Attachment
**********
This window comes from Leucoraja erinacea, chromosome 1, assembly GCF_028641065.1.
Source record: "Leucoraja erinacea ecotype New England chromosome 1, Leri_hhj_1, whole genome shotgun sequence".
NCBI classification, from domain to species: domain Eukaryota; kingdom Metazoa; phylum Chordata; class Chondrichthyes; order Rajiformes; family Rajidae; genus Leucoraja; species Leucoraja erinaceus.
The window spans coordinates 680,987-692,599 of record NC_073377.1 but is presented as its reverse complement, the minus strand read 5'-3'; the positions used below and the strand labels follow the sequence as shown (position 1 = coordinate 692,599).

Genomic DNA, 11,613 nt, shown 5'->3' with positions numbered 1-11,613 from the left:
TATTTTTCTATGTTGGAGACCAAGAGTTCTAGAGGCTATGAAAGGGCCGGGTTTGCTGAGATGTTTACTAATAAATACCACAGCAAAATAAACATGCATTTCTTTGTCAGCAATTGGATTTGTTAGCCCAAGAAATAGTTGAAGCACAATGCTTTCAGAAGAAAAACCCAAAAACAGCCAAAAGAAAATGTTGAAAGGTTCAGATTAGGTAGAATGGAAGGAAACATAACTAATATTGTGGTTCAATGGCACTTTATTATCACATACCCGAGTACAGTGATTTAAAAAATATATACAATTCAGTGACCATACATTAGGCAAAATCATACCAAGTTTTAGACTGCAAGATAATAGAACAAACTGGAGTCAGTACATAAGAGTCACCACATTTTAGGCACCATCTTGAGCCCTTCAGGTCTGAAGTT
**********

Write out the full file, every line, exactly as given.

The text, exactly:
This window comes from Leucoraja erinacea, chromosome 1, assembly GCF_028641065.1.
Source record: "Leucoraja erinacea ecotype New England chromosome 1, Leri_hhj_1, whole genome shotgun sequence".
NCBI classification, from domain to species: domain Eukaryota; kingdom Metazoa; phylum Chordata; class Chondrichthyes; order Rajiformes; family Rajidae; genus Leucoraja; species Leucoraja erinaceus.
The window spans coordinates 680,987-692,599 of record NC_073377.1 but is presented as its reverse complement, the minus strand read 5'-3'; the positions used below and the strand labels follow the sequence as shown (position 1 = coordinate 692,599).

Genomic DNA, 11,613 nt, shown 5'->3' with positions numbered 1-11,613 from the left:
TATTTTTCTATGTTGGAGACCAAGAGTTCTAGAGGCTATGAAAGGGCCGGGTTTGCTGAGATGTTTACTAATAAATACCACAGCAAAATAAACATGCATTTCTTTGTCAGCAATTGGATTTGTTAGCCCAAGAAATAGTTGAAGCACAATGCTTTCAGAAGAAAAACCCAAAAACAGCCAAAAGAAAATGTTGAAAGGTTCAGATTAGGTAGAATGGAAGGAAACATAACTAATATTGTGGTTCAATGGCACTTTATTATCACATACCCGAGTACAGTGATTTAAAAAATATATACAATTCAGTGACCATACATTAGGCAAAATCATACCAAGTTTTAGACTGCAAGATAATAGAACAAACTGGAGTCAGTACATAAGAGTCACCACATTTTAGGCACCATCTTGAGCCCTTCAGGTCTGAAGTT